I have a sense of appreciation and perspective that I never had before. I am able to see and accept my fellow human beings with a more open heart and a broader mind; it’s made my heart more tender towards those who are different, and harder towards those who are cruel or callous or rejecting of those who are different. It’s made me more aware that we all have our trials, and that I and my family are incredibly fortunate and have a trillion things to be grateful for, Finn being one of those.
Sometimes the fear is still there, but I experience moments of fear concerning each of my children when I try to guess at what the future might hold. Life doesn’t offer guarantees to anyone. I don’t know what Finn will be capable of, but I have very high hopes for him. Those dreams I had for him that were shattered? They weren’t really shattered at all. It just took me a while to figure out that his life is not about my dreams, it’s about his dreams, and only he can decide what those dreams are. Only he will be able to show me how his life is going to play out.
What I want people to know most is that this is not a consolation prize. This is not our family just making the best of a sad situation. We do not exist under a cloud of sorrow, and we do not dwell on the fact that our son has Down syndrome. Finn just is who he is, and we’re pretty much like any other family. This is just life; it’s rich and full, and it’s pretty great.
– Reposted from October 2011
To see what other bloggers have to say about this topic, click here.
Everyone, it seems, has heard about the recent case in which an Oregon Couple Has Been Awarded $2.9 Million For the “Wrongful Birth” Of Their Daughter. Articles, blog posts, online message boards, and Facebook have all been rife with emotional responses to the verdict. As for me, I’ve been trying to digest the whole thing and figure out what I, as the parent of a child with Down syndrome, could possibly add to the conversation taking place regarding this case, which comes right on the heels of the new and improved prenatal screenings which specifically target Down syndrome, and the firestorm surrounding those.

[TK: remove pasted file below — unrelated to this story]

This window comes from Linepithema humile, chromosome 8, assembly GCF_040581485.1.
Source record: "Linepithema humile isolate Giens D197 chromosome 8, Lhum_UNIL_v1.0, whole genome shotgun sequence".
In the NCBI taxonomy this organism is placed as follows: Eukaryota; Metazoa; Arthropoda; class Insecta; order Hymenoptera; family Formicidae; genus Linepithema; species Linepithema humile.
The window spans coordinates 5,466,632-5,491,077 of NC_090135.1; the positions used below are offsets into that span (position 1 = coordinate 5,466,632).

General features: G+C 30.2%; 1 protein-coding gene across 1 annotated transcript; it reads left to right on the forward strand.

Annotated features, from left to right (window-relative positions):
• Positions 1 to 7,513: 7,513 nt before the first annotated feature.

Pragmatically, I know that the jury’s verdict (which was reached 12-0) in the Levy case does not necessarily mean that the jurors believe that the Levys’ daughter never should have been born. The lawsuit was brought against Legacy Health for several counts of negligence – basically, the Levys assert that the chorionic villus sampling (CVS) that Deborah Levy underwent at 13 weeks into her pregnancy was carried out improperly – that maternal tissue was taken instead of fetal tissue – and therefore, an inaccurate result came of the test, robbing the Levys the opportunity they had sought to be prepared. And yes, they do say that had they been given the correct result – that the fetus she was carrying did in fact have Down syndrome – they would have terminated the pregnancy, as the vast majority of people seem to do in the face of a prenatal diagnosis of Down syndrome.
Basically, after all the evidence and testimony was laid out, the jurors agreed unanimously that Legacy Health had been negligent and had carried out the test improperly, therefore depriving the Levys of the opportunity to make a decision about the pregnancy.
I can’t find it in me to vilify the jury – although I do absolutely have to question what kind of fucked up world we live in where people can sue for the wrongful birth of a child. The jury apparently did its job, however: they listened to the testimony and they looked at the evidence, and they came to a conclusion – and like I said, their conclusion does not necessarily mean that they agree that the Levys’ daughter should not exist today; it just means that they agreed that the lab that carried out the test carried it out improperly.